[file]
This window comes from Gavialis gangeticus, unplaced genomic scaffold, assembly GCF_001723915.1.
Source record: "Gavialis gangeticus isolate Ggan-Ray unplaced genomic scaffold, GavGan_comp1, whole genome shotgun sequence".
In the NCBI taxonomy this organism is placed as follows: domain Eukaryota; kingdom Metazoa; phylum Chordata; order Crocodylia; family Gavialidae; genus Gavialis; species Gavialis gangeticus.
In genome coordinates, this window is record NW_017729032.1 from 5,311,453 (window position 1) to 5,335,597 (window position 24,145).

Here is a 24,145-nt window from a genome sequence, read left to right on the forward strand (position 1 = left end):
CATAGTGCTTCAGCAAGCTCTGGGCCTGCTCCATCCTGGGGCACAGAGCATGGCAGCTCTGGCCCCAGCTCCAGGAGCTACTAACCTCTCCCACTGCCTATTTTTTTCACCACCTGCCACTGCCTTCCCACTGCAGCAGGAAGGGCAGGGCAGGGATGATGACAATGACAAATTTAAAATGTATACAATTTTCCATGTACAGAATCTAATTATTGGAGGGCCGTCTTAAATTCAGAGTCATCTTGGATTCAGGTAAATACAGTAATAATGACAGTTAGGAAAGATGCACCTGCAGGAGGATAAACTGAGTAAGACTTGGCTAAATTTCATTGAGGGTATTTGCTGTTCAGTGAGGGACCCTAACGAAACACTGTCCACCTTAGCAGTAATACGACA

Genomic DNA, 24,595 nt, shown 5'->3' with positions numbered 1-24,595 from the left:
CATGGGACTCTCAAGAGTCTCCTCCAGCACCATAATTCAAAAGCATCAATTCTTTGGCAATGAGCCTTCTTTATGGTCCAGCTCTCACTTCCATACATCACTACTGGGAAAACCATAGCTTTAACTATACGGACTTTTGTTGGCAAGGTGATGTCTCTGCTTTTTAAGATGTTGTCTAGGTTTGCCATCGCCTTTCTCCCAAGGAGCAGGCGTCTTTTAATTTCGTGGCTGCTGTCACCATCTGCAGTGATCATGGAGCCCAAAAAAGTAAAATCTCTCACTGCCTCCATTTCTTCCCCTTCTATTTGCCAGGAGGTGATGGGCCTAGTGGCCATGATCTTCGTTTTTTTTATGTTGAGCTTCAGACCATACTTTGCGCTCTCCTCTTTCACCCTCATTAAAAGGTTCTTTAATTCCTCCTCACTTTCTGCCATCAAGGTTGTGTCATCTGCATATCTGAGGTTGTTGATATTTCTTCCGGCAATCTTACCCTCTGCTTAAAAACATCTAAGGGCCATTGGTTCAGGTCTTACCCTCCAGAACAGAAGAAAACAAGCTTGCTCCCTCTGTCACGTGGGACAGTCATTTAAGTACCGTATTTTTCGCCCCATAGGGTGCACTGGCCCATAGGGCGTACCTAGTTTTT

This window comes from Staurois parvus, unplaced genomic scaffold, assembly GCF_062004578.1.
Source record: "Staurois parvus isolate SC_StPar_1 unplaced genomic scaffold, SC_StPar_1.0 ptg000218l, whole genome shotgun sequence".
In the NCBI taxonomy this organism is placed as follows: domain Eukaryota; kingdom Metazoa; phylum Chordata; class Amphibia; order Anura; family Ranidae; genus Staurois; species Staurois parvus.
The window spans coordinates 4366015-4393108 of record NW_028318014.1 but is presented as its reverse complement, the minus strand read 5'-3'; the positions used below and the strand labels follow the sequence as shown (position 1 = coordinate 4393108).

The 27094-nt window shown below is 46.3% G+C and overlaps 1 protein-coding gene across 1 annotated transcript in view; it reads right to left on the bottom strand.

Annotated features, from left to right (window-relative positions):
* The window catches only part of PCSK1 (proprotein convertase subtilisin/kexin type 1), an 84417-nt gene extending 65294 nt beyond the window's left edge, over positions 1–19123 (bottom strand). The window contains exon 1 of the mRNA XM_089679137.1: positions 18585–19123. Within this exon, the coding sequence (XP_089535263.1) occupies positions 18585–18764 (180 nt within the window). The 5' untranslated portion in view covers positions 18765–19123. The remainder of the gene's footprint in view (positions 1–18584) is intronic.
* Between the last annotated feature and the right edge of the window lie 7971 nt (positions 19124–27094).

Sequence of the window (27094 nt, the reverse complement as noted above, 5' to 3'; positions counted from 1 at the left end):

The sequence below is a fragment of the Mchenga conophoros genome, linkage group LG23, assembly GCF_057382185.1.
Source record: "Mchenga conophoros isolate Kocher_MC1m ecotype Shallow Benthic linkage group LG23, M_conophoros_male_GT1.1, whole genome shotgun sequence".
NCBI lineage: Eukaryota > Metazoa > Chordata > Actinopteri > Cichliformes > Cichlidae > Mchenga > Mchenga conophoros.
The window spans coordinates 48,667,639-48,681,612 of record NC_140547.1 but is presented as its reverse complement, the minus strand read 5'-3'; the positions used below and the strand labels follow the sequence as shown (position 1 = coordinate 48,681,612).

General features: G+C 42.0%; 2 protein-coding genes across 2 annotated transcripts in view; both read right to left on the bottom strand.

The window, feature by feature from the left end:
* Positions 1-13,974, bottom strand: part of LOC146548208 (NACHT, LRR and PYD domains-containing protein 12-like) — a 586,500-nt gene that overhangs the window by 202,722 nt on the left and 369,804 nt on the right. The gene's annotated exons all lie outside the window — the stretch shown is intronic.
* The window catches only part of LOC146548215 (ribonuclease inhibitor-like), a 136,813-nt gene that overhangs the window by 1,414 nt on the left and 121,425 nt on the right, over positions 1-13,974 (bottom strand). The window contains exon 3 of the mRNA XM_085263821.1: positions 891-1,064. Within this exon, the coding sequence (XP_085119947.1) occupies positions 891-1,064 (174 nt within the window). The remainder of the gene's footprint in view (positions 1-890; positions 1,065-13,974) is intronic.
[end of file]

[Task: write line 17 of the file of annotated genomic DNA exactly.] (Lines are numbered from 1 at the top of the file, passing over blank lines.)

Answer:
Sequence of the window (27094 nt, the reverse complement as noted above, 5' to 3'; positions counted from 1 at the left end):